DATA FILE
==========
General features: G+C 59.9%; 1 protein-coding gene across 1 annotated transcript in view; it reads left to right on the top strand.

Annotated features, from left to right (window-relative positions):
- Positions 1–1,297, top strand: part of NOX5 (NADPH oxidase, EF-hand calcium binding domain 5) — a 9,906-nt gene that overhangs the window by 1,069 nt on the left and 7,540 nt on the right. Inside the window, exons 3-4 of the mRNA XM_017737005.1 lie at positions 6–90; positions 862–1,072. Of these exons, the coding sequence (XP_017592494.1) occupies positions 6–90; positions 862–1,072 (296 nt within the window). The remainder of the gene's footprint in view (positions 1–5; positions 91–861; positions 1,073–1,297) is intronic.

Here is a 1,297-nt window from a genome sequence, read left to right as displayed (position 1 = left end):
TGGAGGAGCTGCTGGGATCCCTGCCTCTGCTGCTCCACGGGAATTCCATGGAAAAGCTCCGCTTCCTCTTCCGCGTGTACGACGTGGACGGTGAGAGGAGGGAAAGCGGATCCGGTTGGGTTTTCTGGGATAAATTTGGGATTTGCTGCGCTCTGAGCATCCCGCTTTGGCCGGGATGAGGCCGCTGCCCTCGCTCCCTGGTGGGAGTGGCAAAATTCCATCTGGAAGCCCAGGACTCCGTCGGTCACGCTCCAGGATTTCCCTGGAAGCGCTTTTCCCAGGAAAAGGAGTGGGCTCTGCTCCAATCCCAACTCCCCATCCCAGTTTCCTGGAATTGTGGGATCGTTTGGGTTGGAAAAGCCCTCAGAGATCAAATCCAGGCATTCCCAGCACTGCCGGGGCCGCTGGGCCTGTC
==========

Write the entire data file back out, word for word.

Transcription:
General features: G+C 59.9%; 1 protein-coding gene across 1 annotated transcript in view; it reads left to right on the top strand.

Annotated features, from left to right (window-relative positions):
- Positions 1–1,297, top strand: part of NOX5 (NADPH oxidase, EF-hand calcium binding domain 5) — a 9,906-nt gene that overhangs the window by 1,069 nt on the left and 7,540 nt on the right. Inside the window, exons 3-4 of the mRNA XM_017737005.1 lie at positions 6–90; positions 862–1,072. Of these exons, the coding sequence (XP_017592494.1) occupies positions 6–90; positions 862–1,072 (296 nt within the window). The remainder of the gene's footprint in view (positions 1–5; positions 91–861; positions 1,073–1,297) is intronic.

Here is a 1,297-nt window from a genome sequence, read left to right as displayed (position 1 = left end):
TGGAGGAGCTGCTGGGATCCCTGCCTCTGCTGCTCCACGGGAATTCCATGGAAAAGCTCCGCTTCCTCTTCCGCGTGTACGACGTGGACGGTGAGAGGAGGGAAAGCGGATCCGGTTGGGTTTTCTGGGATAAATTTGGGATTTGCTGCGCTCTGAGCATCCCGCTTTGGCCGGGATGAGGCCGCTGCCCTCGCTCCCTGGTGGGAGTGGCAAAATTCCATCTGGAAGCCCAGGACTCCGTCGGTCACGCTCCAGGATTTCCCTGGAAGCGCTTTTCCCAGGAAAAGGAGTGGGCTCTGCTCCAATCCCAACTCCCCATCCCAGTTTCCTGGAATTGTGGGATCGTTTGGGTTGGAAAAGCCCTCAGAGATCAAATCCAGGCATTCCCAGCACTGCCGGGGCCGCTGGGCCTGTC